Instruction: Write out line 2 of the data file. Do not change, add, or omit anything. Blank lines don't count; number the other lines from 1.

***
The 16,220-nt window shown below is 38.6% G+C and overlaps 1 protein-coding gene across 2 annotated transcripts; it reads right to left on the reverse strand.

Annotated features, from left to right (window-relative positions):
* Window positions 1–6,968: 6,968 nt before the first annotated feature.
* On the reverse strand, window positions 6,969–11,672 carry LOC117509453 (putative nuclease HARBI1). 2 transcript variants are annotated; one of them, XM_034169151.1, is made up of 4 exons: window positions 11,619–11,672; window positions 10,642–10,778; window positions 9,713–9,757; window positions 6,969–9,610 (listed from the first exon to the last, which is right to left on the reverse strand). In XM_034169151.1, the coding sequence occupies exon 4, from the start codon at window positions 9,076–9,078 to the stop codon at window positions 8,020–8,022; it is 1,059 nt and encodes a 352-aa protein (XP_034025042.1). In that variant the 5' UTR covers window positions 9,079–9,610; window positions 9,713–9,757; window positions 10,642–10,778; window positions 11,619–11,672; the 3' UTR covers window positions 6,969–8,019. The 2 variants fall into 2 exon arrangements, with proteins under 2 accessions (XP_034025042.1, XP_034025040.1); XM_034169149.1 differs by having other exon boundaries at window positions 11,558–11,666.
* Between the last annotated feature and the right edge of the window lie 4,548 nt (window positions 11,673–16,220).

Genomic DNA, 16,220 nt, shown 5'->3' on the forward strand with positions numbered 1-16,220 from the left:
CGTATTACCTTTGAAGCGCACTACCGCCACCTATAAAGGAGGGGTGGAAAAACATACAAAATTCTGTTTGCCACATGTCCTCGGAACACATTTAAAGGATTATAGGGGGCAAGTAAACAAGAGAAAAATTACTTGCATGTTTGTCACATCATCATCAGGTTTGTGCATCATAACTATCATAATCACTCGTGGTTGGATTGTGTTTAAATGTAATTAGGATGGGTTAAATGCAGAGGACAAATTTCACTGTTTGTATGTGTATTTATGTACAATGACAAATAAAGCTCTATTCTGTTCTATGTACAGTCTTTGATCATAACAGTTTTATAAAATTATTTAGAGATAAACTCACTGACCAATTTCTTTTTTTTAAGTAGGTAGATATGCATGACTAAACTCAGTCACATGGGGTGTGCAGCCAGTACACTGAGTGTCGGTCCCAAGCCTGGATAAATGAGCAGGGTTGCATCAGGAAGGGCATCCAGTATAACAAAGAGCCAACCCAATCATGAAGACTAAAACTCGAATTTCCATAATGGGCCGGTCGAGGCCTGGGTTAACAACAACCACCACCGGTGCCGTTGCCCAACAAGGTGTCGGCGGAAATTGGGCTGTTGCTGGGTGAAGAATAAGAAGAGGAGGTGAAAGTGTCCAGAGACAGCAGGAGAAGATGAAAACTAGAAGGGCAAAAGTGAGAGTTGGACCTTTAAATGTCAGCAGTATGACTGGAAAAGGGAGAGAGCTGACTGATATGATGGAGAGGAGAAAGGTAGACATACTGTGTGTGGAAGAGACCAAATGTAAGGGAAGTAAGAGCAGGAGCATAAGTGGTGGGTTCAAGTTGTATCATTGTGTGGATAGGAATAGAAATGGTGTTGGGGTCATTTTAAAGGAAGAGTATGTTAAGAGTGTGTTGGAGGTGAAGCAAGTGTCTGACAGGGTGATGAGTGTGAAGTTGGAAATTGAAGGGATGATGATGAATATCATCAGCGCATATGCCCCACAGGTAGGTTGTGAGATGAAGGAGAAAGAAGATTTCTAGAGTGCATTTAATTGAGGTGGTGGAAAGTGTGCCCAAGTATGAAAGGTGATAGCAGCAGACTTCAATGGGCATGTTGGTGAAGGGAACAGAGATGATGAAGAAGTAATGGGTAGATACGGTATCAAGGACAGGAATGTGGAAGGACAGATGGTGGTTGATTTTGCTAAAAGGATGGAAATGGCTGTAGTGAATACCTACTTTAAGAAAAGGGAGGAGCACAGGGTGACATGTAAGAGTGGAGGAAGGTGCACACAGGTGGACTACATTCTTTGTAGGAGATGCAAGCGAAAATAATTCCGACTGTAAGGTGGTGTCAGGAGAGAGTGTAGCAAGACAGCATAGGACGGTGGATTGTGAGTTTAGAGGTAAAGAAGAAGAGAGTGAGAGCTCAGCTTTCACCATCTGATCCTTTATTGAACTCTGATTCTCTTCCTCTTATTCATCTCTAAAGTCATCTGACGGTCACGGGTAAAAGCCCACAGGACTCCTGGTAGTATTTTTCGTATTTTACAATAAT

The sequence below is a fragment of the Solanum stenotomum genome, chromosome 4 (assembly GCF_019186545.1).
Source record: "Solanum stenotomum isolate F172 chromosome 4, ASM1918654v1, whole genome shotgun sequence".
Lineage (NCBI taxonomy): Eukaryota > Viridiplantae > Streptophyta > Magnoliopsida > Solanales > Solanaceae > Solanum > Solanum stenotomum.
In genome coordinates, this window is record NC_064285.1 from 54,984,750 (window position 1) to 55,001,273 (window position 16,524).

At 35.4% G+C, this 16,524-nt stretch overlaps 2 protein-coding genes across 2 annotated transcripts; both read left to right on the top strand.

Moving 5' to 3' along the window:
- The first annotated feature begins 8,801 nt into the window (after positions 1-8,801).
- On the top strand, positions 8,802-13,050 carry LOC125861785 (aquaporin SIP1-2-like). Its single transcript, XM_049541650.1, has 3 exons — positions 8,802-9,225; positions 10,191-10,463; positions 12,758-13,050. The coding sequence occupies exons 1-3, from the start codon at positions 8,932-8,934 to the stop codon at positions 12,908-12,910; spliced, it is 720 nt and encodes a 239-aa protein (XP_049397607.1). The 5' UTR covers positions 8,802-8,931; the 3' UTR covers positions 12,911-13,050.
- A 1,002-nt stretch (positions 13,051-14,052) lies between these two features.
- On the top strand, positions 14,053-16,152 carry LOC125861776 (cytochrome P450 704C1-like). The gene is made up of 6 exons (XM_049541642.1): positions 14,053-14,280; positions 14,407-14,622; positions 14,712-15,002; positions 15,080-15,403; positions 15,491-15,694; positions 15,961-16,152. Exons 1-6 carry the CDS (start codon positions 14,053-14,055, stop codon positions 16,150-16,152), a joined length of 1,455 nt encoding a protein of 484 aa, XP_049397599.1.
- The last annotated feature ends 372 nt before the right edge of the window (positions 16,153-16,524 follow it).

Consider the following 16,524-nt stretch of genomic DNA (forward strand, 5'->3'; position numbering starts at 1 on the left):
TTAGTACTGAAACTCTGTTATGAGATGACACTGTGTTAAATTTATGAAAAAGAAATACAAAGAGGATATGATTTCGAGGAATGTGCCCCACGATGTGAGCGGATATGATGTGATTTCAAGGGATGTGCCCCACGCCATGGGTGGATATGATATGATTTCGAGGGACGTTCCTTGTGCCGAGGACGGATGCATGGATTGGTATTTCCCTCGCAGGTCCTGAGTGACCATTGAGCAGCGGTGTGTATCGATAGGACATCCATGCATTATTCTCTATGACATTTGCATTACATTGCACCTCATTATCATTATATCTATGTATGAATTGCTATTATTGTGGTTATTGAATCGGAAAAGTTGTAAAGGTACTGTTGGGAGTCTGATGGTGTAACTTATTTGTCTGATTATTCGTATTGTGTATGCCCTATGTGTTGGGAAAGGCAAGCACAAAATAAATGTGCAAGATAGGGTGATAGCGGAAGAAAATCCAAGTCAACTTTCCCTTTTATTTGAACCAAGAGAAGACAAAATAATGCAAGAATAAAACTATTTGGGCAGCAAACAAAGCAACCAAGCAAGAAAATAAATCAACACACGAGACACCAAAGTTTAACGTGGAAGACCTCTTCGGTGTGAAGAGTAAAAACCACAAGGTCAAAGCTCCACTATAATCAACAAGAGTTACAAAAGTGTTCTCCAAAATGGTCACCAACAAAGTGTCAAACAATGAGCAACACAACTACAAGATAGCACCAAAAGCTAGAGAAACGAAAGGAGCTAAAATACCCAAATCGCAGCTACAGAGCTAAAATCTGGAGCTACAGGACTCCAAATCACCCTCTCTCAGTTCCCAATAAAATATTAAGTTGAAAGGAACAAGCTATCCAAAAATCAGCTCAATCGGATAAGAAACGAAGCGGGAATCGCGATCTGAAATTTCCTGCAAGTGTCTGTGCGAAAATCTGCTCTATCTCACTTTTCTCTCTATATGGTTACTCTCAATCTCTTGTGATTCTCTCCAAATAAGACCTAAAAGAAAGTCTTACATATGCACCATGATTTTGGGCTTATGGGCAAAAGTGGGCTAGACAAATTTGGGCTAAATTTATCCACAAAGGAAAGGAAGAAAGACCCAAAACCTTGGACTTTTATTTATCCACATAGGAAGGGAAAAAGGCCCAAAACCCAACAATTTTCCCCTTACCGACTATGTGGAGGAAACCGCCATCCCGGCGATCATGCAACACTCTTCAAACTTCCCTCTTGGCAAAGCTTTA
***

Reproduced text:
Annotated features, from left to right (window-relative positions):